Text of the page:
- Conductor: Richard Bonynge
- Composer: William Vincent Wallace
- Audio CD (3 Sept. 2012)
- Number of Discs: 1
- Label: Naxos
- ASIN: B008N66K5M
- Other Editions: Audio CD | MP3 Download
- Average Customer Review: 4.5 out of 5 stars See all reviews (4 customer reviews)
- Amazon Bestsellers Rank: 343,212 in Music (See Top 100 in Music)
Wallace: Chopinesque (Rosemary Tuck; Tait Chamber Orchestra; Richard Bonynge) (Naxos: 8572776)
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The scintillating virtuoso pianist and composer William Vincent Wallace wrote a sheaf of memorable compositions for his instrument. He met the huge demand for sheet music by producing a series of waltzes, nocturnes, mazurkas, barcarolles, and other works dazzling in their variety, invention, wit, humour and charm. Their tone ranges from Latin American to Spanish and from seascape to melancholy reflection. Widely admired exponents of Wallaces music, Rosemary Tuck and Richard Bonynge are joined by the Tait Chamber Orchestra for the brilliant Grande Fantaisie La Cracovienne.
This latest piano collection is perhaps the best of all... Rosemary Tuck dispatches all with admirable grace and aplomb... Wallace s piano compositions are of real appeal and this generous and inexpensive collection is well worth investigating alongside Naxos s previous issues of his Opera Fantasies and Celtic Fantasies. --Andrew Lamb, Gramophone December 2012See all Product description
Top Customer Reviews
The solo piano music was recorded in a rather boomy acoustic, which I'm not sure quite suits this salon-style music, but otherwise this disc can be recommended.
I would agree also with Stephen's four stars if this were a standard-price CD, but at the price, this is an unmissable purchase -- it will give far more pleasure than you will ever get from one twelfth of a tank of petrol. The value for money earns it the final star.
Most Helpful Customer Reviews on Amazon.com (beta) (May include reviews from Early Reviewer Rewards Program)
This CD abounds in charm and is superbly produced. First of all, Ms Tuck plays with wonderful taste and articulation, making the most of the music. Secondly, the piano sounds beautiful, the liner notes are superb and so is the recording. If anything, this has motivated me to explore WVW operas 'Maritana' and Lurline' (both released by this beloved label). Likewise, there are two additional keyboard releases with Ms Tuck playing Wallace. Kudos.
So ok: to the music. The connection with Gottschalk seems to be more than quite coincidental. Both peripatetic, almost contemporary piano player/composers who had written mostly salon piano music (with some catchy titles) almost demonstrating where they had been at. The piano styles are not very different, very revealing of what "society" was listening (or playing) in their music rooms. If you imagine yourself in one of those salon gatherings looking at the composer playing the piece, you might certainly forget its 'superficiality', the lack of harmonic novelty, depth and transcendence, and stick to the moment and its charm.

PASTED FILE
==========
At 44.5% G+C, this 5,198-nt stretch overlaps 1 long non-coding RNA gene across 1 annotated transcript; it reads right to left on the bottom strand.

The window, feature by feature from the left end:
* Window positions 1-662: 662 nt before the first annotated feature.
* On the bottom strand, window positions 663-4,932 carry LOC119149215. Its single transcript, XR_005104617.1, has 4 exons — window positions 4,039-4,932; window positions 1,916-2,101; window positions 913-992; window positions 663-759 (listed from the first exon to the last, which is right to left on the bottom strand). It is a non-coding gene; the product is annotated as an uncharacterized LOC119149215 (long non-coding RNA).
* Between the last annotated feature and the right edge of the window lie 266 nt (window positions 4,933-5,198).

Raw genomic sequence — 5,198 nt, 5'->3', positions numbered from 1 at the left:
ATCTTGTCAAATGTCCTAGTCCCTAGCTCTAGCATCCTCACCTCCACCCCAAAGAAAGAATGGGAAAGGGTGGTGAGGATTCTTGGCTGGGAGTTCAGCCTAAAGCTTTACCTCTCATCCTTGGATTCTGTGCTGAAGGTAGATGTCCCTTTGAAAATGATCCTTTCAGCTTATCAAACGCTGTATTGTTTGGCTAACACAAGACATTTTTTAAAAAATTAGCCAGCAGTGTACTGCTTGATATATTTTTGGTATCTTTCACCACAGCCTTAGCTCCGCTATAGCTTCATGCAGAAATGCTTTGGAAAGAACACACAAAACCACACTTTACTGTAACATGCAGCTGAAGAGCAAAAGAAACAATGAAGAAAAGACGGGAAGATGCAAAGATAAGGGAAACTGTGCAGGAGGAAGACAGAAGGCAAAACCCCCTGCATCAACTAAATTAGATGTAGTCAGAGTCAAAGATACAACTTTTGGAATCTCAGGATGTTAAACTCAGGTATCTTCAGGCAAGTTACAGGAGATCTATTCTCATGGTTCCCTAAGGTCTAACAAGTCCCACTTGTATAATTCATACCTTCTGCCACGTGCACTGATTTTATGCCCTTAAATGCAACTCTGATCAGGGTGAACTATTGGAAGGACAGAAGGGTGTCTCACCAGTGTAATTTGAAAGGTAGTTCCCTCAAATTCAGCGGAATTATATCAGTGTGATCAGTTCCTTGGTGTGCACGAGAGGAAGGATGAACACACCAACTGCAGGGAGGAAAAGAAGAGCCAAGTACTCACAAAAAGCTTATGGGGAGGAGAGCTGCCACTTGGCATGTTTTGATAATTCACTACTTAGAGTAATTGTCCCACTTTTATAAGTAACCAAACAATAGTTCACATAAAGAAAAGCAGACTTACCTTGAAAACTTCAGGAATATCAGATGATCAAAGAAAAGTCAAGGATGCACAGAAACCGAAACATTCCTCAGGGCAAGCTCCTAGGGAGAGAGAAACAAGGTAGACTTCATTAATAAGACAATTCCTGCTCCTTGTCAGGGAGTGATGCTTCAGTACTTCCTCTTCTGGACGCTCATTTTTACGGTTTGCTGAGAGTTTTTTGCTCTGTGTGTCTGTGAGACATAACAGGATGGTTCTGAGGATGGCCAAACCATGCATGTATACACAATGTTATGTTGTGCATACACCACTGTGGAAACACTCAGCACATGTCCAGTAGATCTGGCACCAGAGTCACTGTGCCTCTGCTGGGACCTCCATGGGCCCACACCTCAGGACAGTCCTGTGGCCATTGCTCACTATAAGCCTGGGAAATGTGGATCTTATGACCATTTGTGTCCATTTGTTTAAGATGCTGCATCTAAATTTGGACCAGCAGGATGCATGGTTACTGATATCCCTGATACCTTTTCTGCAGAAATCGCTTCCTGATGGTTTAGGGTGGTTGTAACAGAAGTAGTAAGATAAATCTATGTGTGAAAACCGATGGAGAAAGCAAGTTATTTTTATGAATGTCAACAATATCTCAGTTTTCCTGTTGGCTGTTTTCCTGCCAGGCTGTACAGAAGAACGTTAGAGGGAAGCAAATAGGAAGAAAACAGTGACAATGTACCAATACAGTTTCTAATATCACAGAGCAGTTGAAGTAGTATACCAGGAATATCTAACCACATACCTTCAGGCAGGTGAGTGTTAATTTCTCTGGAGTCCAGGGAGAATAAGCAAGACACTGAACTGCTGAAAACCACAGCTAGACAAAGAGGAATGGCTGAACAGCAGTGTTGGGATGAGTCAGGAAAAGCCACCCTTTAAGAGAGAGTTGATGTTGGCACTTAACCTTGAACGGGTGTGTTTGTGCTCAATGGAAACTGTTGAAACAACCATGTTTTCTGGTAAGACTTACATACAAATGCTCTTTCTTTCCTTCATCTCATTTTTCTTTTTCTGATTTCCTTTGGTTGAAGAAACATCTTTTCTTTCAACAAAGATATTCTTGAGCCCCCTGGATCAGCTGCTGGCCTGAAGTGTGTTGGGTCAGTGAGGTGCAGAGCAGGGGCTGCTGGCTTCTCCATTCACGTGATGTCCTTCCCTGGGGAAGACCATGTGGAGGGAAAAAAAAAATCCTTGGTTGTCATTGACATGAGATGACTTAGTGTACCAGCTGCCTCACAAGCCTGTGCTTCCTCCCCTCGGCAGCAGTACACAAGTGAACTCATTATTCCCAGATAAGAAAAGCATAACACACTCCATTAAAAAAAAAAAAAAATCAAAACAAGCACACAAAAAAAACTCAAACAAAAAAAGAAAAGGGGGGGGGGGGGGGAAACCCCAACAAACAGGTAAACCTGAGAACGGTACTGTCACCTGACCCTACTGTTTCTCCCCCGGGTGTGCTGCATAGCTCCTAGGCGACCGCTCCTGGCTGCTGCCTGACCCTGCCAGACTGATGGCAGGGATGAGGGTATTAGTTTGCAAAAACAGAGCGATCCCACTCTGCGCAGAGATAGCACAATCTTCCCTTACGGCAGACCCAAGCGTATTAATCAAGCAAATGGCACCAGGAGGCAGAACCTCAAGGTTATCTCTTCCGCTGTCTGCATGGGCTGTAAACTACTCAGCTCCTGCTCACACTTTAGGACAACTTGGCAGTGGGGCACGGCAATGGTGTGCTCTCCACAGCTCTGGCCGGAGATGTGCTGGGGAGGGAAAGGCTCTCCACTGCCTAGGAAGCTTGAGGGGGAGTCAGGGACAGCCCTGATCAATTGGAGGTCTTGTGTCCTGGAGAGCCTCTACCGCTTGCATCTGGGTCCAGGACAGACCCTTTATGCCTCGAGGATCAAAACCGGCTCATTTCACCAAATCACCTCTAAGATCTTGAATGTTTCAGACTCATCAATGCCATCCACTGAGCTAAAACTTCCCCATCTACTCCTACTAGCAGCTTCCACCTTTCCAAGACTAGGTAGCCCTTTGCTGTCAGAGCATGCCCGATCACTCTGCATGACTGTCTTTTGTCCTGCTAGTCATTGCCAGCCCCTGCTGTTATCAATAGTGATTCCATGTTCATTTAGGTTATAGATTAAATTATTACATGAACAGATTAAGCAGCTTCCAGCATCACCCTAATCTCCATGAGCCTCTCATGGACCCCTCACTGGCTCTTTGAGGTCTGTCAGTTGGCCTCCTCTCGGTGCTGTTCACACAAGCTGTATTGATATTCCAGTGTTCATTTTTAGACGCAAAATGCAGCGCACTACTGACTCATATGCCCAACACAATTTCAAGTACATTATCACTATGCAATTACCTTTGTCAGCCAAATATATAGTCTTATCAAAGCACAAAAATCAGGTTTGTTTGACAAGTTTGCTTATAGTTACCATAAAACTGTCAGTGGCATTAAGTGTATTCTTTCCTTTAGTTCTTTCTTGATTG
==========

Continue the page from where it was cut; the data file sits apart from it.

For the price of a Naxos CD, it would be sad that this would go unnoticed when there are so many other items that have come my way that were boring or interminable to listen to. This 79+ minutes went by rather quickly for me. So if you like Gottchalk, try this!
Perhaps it is me, then? Of course it is me! I did not expect much, yet I enjoyed and learned quite a lot.
The name of this disc, surely primarily as a selling point, is 'Chopinesque.' I hear little here that comes within a country mile of anything by Chopin whose melodic, harmonic and contrapuntal mastery is not even hinted at by Wallace. It strikes me as cynical that the disc borrows Chopin's name to make it more attractive to an unsuspecting CD-buying public. There is little here that I would willingly listen to again.
That said, the performances are much better than the music they present. The first cut, 'Polonaise de Wilna', is played, surprisingly and very well, by the noted Australian conductor of bel canto opera, Richard Bonynge. The pianist for the rest of the CD is Rosemary Tuck, an Australian who was unfamiliar to me. The disc consists primarily of solo piano pieces but concludes with a new orchestration of the 'Grande Fantaisie La Cracovienne'. This work had originally been a piano-and-orchestra work but that score was lost and a solo piano reduction was all that had survived. It has been reorchestrated cleverly by Jeremy Silver. Bonynge conducts the Tait Chamber Orchestra, a group made up of Australian musicians resident in Britain. (The Australian connection arises from the fact that Wallace spent 1835-1842 in Australia where he was a founding father of classical music in the young colony.)
I cannot recommend this disc for any but the most indefatigable, omnivorous collectors.